OPINION | Curtis Varnell: Gunsmoke not the only place for duels: Arkansas’ most notable gunfights

As an old western observer, I probably have watched far more gun duels than is healthy for any individual. Most of those, including my favorite, "Gunsmoke," usually included a face-off between two antagonists out to wreck revenge on each other. Perhaps the prime entertainment in our lifetime, duels were once a matter of honor and occurred all too frequently in our past.

The 1804 duel between Alexander Hamilton and Aaron Burr featured two of our countries founders and ended with the death of Hamilton, a man many felt would have eventually become president. Burr, who had been elected vice-president, lost the job and his reputation as a result of the fight.

Andrew Jackson fought many duels, the most famous involving Charles Dickinson, a man who had insulted Jackson's wife. Jackson killed Dickinson in the duel but was himself severely wounded. He carried the bullet inside his chest and suffered chronic pain from it for the rest of his life.

Arkansas had its share of duels, many of which were started by events or words that would be deemed insignificant for offense today. A prank and slight to one's family, or calling a person a liar or cheat would often result in the challenge to a duel.

In 1827, Secretary of State (when it was just a territory) Robert Crittenden and acting governor Henry Conway fought a duel over statements made during a political campaign. Meeting near the confluence of the White and Mississippi Rivers, the two faced off with Conway missing the shot while Crittenden did not. Conway died eleven days later.

During the Civil War, commanding general Lucius Walker ordered several retreats as the Union Army advanced toward Little Rock from Helena. General Marmaduke voiced his disagreement with Walker's strategy and Walker felt his honor and bravery was being challenged. Both sent friends to discuss the misunderstanding but the friends, without consulting the generals, set up a duel.

On September 6, 1863, the two meet just across the Arkansas River from Little Rock and faced off at 15 paces. Both missed the first shot, but Marmaduke's second shot hit and killed Walker. Missing the field general, Commander Price pulled out and left Little Rock, essentially surrendering the state capitol without a fight.

One of the more violent and savage duels in the state occurred in Conway County in 1842. Dr. Nimrod Menifee and his former friend and neighbor Nelson Phillips got into a violent argument, which eventually ended when the two agreed to meet in nearby woods and settle their disagreement without anyone else present. As reported by a young man who happened to pass by while the duel was in progress, Phillips fired his gun first and missed. Menifee then fired and shot Phillips in the back. Phillips then pulled a knife and cut Menifee severely in the chest while Menifee defended himself using his empty pistol as a weapon. During the ensuing battle, which was reported to have lasted for some period of time, Menifee was stabbed repeatedly and died from the wounds. Phillips, shot in the kidney, died a few days later.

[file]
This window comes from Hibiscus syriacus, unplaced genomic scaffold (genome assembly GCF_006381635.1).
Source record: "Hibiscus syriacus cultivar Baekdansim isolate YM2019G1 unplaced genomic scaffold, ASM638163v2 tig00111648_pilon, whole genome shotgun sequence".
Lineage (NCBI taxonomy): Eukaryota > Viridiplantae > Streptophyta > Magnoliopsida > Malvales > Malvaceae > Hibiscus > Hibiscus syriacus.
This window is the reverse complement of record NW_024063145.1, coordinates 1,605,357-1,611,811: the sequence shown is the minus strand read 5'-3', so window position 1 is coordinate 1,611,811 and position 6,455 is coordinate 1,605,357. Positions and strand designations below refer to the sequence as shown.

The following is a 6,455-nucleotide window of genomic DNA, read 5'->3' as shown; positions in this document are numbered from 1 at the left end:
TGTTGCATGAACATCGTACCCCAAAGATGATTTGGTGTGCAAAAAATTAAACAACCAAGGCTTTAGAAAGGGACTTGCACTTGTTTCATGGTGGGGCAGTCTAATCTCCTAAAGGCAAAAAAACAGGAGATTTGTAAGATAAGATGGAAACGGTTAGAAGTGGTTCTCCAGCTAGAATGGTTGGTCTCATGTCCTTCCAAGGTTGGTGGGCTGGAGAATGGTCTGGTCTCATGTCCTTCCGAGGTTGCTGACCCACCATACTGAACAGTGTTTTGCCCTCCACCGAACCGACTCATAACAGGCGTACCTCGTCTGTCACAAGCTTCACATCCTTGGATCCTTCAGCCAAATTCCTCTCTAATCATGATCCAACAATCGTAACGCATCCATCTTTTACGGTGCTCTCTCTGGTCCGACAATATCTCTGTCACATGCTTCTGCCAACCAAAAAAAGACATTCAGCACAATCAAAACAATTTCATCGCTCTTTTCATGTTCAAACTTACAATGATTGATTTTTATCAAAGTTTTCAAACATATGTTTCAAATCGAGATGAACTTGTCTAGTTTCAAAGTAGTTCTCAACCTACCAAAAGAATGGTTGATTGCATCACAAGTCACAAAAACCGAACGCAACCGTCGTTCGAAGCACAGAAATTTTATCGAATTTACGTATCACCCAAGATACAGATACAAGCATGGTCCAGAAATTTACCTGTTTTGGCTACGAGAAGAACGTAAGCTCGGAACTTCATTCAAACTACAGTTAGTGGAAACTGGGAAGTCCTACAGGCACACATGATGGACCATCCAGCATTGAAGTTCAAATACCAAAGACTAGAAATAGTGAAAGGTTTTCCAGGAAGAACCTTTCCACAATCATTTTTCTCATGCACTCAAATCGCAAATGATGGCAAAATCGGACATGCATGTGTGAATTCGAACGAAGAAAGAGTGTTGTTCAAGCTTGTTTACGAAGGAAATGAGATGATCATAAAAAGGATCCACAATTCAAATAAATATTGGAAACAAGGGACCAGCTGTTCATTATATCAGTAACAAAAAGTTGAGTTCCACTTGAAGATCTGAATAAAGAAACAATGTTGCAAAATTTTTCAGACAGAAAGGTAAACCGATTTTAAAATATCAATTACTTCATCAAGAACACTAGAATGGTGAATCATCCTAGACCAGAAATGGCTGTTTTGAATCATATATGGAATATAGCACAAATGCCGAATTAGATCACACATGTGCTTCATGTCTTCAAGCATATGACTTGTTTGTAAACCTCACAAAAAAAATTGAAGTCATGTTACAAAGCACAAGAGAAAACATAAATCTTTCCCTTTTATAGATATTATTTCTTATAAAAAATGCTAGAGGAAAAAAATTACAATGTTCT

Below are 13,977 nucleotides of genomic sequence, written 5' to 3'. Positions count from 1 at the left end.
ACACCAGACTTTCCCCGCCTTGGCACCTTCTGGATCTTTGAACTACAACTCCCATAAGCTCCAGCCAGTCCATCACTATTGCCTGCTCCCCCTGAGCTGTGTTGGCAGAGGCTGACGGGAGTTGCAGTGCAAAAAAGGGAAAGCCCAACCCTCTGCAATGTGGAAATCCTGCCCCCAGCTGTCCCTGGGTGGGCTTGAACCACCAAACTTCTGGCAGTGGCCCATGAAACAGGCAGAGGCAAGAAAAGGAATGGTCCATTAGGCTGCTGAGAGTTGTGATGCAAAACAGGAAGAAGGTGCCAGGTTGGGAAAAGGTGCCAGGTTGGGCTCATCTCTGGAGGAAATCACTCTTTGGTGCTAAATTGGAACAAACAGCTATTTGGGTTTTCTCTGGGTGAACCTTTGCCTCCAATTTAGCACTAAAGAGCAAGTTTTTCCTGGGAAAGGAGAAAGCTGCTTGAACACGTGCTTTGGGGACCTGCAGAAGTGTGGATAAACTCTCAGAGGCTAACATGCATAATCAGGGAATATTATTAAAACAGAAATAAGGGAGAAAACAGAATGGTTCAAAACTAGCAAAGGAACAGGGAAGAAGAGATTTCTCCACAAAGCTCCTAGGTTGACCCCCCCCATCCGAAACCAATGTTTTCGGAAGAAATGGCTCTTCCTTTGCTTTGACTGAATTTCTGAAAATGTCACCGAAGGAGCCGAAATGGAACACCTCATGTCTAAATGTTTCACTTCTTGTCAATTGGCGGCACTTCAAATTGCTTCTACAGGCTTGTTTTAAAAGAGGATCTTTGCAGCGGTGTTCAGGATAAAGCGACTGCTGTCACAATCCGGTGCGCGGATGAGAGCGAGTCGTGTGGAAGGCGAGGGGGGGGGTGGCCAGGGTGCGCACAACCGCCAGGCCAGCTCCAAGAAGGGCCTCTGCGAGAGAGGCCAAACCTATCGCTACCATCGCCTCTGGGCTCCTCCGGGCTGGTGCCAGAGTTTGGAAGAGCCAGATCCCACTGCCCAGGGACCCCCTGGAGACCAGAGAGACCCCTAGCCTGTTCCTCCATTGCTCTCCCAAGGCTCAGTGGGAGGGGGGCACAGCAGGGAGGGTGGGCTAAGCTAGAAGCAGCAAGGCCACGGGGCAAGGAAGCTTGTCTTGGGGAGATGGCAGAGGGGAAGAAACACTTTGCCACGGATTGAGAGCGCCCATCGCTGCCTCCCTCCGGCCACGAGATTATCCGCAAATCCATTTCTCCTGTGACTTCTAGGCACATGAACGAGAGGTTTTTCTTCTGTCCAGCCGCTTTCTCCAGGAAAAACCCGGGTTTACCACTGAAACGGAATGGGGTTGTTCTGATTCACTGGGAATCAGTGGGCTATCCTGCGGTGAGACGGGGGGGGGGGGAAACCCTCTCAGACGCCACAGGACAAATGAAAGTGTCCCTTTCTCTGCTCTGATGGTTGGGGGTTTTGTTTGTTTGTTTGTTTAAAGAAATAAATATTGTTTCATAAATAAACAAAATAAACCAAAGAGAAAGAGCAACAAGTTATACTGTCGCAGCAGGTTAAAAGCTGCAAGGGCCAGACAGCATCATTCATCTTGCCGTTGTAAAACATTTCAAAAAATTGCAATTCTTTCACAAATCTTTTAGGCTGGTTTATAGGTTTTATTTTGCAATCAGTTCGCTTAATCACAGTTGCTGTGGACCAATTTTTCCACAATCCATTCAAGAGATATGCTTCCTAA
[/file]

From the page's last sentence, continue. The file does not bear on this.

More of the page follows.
An 1847 duel between Albert Pike and John Roane ended much more amiably. Both men exchanged two shots twice with both missing and were persuaded to call a halt to the contest. They retired to Fort Smith and ended the day drinking and carousing as friends. This was not uncommon in duels.

According to Dueling Handbook, only about 20% of those dueling were injured and only 1 in 14 resulted in a fatality. My professor friends from UA Fort Smith, Tom Wing and Roy Hill, conducted their own research on the topic while writing a historical paper. Using old black powder weapons, the two set up targets about 30 foot away. Doing push-ups to stimulate and tire themselves, both men would then stand and fire at the targets. Both are excellent marksmen but still hit fewer than 20% of their shots.

Those are good odds for survival, but not good enough for me! Let's just skip the dueling part, agree to disagree and be like Albert Pike. Meet me at the Old South to carouse. We will shake hands and I'll buy the breakfast and coffee. That's a much more pleasant way to spend the day.


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